- The Progressive Pulse - http://pulse.ncpolicywatch.org -

Hundreds of schools provide school meals free of charge to all students

This school year, high-poverty schools across North Carolina will provide breakfast and lunch meals at no cost to students. As part of a laudable effort to eliminate child hunger, nearly 650 public schools have adopted a universal meal program that ensures that every child receives two nutritious meals each day and show up to class ready to learn. These schools serve more than 310,000 students – around 1 in every 5 students in public schools.

Schools in North Carolina that have adopted a universal meal program are part of a nation-wide initiative known as Community Eligibility [1], which aims to increase participation rates in breakfast and lunch programs in high-poverty schools. Children who show up to class with food in their stomach are inclined to be more focused and attentive, less distracted, and more engaged. Simply put, a child well-fed is better prepared to learn.

Little things can make a huge difference in children’s lives and adopting universal school meal programs in high-poverty schools represents a positive step in ensuring that all North Carolina students are afforded a high-quality education. With more than half of eligible schools adopting universal school meal programs for the current school year, North Carolina has embarked with great momentum in the first year of the nationwide Community Eligibility initiative. But many more children in North Carolina will still miss a meal or be hungry – more than 500 eligible schools are not participating in the Community Eligibility program.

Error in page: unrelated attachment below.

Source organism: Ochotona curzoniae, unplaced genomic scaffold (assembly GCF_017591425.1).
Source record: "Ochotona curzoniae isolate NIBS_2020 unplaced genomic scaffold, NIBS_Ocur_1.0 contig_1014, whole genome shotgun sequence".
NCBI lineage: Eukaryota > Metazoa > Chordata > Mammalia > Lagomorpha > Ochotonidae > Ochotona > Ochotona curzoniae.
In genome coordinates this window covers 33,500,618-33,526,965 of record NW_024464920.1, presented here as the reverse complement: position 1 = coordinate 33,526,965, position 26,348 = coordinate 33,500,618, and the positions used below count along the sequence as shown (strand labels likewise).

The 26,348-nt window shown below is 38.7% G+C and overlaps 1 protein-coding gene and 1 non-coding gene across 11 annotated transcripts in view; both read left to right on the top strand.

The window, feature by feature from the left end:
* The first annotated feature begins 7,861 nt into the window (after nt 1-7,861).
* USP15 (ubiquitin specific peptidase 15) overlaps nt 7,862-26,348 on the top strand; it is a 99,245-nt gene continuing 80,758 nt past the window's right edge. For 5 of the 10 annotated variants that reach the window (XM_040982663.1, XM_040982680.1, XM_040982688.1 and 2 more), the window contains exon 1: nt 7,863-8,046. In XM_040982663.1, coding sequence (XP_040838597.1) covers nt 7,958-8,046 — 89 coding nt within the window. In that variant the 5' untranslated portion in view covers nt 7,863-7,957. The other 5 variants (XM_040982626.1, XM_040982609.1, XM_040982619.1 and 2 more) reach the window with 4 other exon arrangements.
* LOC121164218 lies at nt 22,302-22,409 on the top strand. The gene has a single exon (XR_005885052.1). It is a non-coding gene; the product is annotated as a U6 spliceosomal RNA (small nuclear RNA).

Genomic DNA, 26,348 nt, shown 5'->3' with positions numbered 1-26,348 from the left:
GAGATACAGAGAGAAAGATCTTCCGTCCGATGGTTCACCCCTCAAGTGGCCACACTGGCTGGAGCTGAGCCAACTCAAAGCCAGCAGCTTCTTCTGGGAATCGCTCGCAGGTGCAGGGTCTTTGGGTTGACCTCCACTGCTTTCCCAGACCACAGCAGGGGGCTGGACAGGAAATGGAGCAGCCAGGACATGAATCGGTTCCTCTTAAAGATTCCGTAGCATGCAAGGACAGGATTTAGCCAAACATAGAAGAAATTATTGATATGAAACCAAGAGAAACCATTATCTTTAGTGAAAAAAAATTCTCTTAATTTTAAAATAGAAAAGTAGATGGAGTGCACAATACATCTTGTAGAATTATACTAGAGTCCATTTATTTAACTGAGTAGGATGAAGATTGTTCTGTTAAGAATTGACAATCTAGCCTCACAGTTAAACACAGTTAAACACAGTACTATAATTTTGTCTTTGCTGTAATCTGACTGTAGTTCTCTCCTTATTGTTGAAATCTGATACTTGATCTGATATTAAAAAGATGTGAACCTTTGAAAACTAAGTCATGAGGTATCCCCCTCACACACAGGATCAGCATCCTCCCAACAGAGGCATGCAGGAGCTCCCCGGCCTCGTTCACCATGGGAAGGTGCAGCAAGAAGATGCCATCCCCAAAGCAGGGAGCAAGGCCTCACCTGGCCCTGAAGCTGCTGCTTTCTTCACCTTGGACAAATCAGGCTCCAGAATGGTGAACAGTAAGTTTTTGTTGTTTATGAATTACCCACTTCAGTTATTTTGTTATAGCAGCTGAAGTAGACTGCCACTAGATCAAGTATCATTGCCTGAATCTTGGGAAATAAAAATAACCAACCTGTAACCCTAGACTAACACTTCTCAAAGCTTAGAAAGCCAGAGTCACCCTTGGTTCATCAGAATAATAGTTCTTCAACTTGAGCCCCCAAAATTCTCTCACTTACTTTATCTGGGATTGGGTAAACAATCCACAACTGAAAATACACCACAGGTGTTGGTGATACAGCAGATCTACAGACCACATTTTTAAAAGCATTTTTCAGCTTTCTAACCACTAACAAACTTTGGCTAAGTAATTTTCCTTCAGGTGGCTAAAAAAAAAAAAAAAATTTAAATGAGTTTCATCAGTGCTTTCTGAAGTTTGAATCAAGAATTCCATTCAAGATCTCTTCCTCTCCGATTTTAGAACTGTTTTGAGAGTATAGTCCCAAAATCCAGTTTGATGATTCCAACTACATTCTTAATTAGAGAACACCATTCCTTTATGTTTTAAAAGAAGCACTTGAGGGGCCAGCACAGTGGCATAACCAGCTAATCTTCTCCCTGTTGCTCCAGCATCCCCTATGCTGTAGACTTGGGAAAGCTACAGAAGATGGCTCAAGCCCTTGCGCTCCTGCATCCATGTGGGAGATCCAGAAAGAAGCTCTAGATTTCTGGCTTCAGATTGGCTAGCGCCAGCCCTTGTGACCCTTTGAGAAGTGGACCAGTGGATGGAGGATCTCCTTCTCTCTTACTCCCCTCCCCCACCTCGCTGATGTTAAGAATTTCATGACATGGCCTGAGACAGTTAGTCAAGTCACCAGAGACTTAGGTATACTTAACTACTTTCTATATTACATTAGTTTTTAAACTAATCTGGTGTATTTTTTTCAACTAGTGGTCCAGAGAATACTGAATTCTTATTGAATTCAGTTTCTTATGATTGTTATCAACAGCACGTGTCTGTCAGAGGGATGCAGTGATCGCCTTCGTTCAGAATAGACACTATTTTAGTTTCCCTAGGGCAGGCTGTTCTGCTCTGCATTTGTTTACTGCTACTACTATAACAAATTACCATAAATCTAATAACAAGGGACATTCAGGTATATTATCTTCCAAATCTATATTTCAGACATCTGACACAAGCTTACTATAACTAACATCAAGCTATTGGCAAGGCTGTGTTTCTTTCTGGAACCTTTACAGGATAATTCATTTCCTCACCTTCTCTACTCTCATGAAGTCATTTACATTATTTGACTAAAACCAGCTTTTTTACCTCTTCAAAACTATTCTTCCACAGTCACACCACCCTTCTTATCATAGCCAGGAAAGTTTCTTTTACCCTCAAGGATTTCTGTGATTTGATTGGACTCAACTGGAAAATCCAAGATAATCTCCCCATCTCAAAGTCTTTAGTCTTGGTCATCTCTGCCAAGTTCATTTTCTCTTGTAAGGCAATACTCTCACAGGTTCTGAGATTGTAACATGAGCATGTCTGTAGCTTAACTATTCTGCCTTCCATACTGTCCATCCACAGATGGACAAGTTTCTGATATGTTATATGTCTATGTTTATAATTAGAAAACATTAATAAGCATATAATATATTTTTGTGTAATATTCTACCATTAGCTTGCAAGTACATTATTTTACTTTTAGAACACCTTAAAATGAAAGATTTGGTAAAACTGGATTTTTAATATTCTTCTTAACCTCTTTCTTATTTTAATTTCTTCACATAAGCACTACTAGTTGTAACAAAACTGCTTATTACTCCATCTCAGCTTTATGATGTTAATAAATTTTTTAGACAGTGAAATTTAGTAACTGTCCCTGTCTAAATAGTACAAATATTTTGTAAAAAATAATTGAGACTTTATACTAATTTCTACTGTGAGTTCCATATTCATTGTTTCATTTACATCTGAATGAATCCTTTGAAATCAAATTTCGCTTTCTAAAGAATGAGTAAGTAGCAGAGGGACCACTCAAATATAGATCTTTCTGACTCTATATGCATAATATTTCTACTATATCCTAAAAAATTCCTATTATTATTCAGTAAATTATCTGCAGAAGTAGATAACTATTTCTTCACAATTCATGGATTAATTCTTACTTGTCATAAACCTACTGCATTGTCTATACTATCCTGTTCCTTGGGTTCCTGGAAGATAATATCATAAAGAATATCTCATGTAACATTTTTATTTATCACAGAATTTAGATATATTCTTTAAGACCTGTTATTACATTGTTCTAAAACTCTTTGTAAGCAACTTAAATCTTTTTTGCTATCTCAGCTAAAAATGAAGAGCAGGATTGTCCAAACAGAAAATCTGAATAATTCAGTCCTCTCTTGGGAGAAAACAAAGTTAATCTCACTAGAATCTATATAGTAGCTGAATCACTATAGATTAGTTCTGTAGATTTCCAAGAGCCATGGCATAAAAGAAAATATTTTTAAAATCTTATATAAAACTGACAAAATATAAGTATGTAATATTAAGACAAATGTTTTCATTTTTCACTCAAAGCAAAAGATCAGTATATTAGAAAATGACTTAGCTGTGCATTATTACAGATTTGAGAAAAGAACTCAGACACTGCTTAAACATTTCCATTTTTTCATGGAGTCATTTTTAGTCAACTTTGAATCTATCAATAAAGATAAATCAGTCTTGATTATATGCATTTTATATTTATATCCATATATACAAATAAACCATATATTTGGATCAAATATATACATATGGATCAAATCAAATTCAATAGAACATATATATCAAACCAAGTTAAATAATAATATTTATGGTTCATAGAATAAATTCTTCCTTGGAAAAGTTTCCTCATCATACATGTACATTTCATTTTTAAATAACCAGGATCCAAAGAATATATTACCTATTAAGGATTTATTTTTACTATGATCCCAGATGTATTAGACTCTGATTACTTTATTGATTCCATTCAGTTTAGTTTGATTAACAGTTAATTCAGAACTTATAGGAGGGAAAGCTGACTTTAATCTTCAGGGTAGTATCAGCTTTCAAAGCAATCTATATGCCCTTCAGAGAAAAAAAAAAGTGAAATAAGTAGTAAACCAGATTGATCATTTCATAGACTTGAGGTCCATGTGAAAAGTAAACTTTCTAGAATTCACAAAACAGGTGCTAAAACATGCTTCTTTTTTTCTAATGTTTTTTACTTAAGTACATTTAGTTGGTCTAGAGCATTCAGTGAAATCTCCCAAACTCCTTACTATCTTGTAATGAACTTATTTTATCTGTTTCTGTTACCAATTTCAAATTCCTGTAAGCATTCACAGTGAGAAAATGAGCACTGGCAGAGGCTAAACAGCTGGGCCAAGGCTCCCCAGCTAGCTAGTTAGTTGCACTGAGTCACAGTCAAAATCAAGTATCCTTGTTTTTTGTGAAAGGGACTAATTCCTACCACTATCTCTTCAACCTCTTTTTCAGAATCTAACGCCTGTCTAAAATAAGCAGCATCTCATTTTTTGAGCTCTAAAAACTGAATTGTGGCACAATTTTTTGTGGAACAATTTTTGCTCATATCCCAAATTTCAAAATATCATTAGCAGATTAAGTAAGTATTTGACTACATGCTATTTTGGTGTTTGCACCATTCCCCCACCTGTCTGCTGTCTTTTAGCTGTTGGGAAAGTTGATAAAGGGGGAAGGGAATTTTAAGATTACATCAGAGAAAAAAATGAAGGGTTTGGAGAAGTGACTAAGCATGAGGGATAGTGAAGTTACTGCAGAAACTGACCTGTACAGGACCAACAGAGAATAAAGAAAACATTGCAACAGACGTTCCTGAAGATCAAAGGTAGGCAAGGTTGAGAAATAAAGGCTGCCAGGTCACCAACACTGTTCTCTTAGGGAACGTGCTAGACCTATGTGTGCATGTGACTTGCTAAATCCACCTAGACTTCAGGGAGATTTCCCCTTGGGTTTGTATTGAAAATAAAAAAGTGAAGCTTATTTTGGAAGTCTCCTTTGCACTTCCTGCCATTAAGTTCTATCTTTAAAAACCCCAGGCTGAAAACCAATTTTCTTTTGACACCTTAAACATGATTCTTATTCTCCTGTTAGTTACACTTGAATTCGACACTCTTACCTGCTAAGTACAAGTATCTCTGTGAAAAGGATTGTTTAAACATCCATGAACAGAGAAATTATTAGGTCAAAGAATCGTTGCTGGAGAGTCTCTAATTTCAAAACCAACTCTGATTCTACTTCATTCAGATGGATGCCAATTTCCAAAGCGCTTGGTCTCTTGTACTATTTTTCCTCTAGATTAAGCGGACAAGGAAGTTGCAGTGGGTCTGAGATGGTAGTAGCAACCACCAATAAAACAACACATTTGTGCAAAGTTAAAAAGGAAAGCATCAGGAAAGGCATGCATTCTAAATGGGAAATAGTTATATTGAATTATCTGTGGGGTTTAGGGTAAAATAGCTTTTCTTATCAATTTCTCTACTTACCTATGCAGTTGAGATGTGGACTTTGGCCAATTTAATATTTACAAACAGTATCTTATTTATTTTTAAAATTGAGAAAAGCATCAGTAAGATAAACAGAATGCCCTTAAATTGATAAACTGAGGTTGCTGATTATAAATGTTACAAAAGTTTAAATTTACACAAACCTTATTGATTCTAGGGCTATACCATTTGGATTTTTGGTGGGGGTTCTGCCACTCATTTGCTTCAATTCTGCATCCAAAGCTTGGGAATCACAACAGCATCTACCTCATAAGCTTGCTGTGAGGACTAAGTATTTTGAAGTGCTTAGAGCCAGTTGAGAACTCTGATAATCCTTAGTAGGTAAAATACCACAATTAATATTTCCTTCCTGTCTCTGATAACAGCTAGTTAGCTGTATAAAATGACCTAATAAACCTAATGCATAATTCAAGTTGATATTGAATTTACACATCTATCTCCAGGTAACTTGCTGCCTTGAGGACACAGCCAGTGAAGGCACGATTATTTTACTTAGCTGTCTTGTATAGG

Getting school breakfast and lunch meals get into the hands, and mouths, of students is the ultimate goal of the Community Eligibility initiative. By providing breakfast and lunch meals to all students free of charge, the stigma associated with the existing free and reduced meal programs – offered only to students from low- and moderate-income families – is eliminated and thus participation rates are increased.

While a big kudos is directed toward the schools that have adopted a universal school meals program, work remains to be done in eliminating child hunger in North Carolina. Many eligible high-poverty schools across the state are not participating in the Community Eligibility initiative. By adopting a universal meals program, schools can ensure that many more students arrive to class ready to learn each day.

North Carolina’s ability to compete for quality, good-paying jobs will increasingly require an educated and skilled workforce able to meet business demands in a 21st century economy. The investments we make today in our children will play a large role in the state’s ability to compete in this realm. Adopting universal school meal programs in high-poverty schools is a worthy investment that all residents of the Tar Heel State should support.